New Girl by Paige Harbison (Received an advanced copy through NetGalley.)
Ever since she was little she had dreamed of going to Manderly, a private school with ivy covered walls that only a select few are accepted. In her own way she’d be just like Harry Potter. But that was when she was fourteen, just a mere freshman. Now, at seventeen, her dream is coming true, and she isn’t so sure she wants it anymore.
Not wanting to disappoint her parents she packs her up the only comfortable life she’s ever known and loved and moves to Manderly for her senior year. It’s only a year, how bad could it be?
But it isn’t what she expected. It’s isn’t just like the pictures in the brochures. And the students, they aren’t what she expected either. No one’s even trying to be nice to her?! They immediately christened her ‘new girl’. They whisper about her constantly, saying the only reason she’s here is because Rebecca “Becca” Normandy isn’t. No one knows where Becca is, what happened to her, or if she’s even dead or alive. But Becca’s presence still lingers all over Manderly. And now that she’s gone, someone has to pay. Unfortunately, it’s the new girl who will.
She tries her hardest to adjust to life at Manderly. But being the new girl isn’t easy. Especially when her roommate Dana verbally assaults her, accusing her of trying to steal Becca’s life and identity. It seems she’s the new girl that everyone tries to avoid, but seemingly can’t. Especially Max Halloway, Becca’s boyfriend, or now, ex-boyfriend.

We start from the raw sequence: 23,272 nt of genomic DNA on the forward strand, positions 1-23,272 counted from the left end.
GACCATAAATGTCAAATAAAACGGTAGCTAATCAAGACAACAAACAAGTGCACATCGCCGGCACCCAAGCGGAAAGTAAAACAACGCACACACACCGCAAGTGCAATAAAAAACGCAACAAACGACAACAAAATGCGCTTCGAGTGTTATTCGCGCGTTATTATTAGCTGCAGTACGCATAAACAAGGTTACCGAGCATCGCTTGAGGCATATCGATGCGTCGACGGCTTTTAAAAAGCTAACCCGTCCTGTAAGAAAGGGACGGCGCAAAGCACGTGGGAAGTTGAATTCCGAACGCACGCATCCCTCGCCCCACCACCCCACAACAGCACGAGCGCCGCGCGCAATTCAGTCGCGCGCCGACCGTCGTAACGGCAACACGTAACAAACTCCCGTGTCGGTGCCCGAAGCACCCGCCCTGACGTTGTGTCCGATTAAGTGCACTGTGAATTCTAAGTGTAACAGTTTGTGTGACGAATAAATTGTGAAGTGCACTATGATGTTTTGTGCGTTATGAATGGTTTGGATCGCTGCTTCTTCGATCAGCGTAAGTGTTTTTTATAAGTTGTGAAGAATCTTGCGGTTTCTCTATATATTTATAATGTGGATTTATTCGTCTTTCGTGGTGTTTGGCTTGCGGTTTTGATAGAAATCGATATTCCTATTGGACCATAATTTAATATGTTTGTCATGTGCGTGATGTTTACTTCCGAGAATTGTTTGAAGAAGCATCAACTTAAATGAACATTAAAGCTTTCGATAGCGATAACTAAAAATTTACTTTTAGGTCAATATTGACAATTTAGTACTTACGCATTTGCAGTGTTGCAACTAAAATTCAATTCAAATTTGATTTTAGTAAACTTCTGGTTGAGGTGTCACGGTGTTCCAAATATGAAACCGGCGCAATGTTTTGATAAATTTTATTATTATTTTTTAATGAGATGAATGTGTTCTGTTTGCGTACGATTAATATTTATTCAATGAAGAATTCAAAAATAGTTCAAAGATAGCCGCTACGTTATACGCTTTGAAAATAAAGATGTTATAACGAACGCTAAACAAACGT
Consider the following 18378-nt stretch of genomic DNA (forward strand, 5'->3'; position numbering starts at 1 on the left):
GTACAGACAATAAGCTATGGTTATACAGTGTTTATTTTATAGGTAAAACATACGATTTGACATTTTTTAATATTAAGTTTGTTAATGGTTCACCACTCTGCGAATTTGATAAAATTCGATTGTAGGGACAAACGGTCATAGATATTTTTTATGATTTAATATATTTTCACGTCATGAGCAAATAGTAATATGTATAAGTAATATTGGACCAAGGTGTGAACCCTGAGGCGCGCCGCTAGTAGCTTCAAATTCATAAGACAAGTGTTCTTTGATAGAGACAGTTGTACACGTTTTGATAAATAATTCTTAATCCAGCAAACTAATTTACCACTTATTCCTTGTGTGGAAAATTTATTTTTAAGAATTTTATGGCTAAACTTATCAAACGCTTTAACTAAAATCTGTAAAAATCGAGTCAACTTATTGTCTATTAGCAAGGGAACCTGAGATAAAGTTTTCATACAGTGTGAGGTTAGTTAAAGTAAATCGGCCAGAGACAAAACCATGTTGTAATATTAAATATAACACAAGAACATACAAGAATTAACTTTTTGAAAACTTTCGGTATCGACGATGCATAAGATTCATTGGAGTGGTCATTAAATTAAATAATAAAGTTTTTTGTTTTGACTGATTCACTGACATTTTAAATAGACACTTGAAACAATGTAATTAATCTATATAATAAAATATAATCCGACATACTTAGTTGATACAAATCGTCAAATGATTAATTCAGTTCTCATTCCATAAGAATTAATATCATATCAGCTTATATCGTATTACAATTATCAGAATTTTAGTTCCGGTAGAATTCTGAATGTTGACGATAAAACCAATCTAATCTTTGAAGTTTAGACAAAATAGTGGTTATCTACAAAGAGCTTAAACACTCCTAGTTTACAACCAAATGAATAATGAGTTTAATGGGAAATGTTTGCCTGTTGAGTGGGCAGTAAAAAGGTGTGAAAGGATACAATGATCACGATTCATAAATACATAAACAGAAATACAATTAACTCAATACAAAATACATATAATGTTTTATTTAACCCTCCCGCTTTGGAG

What happens if Becca comes back? What happens once she’s not the new girl anymore?
New Girl, a thrilling retelling of Daphne Du Maurier’s classic novel Rebecca*, is author Paige Harbison’s second novel. And boy, is it a doozy.
New Girl is full of mystery and intrigue. The two biggest mysteries between the pages are: what happened to Becca Normandy? And does the new girl have a name? Harbison excels at answering these and any other questions that arise from reading New Girl with clear skill. But not before making readers play a rousing guessing game.
Even though New Girl is a retelling Harbison has managed to, not only reinvent it in a fresh new way, but has put her own stamp upon it. She didn’t just rewrite a classic. It feels like she’s breathed new life into a story that young adults may not know even exists.
Harbison’s characters are realistic, and all play very specific parts in the overall story. There isn’t a character who isn’t a part. If they’re mention, there’s a reason. Both the new girl and Becca get equal stage time. Told from alternating perspectives, readers will gain a well-rounded view, of not only their two very separate, different lives, but also the two sides to this one story.
New Girl is a fun, captivating second novel that will not disappoint Harbison fans.
*I haven’t read the original classic, gothic story of Rebecca. Having not read the original didn’t make a difference when reading. For me, talking New Girl, as is, at face value, I found it to be a story that could stand on its own.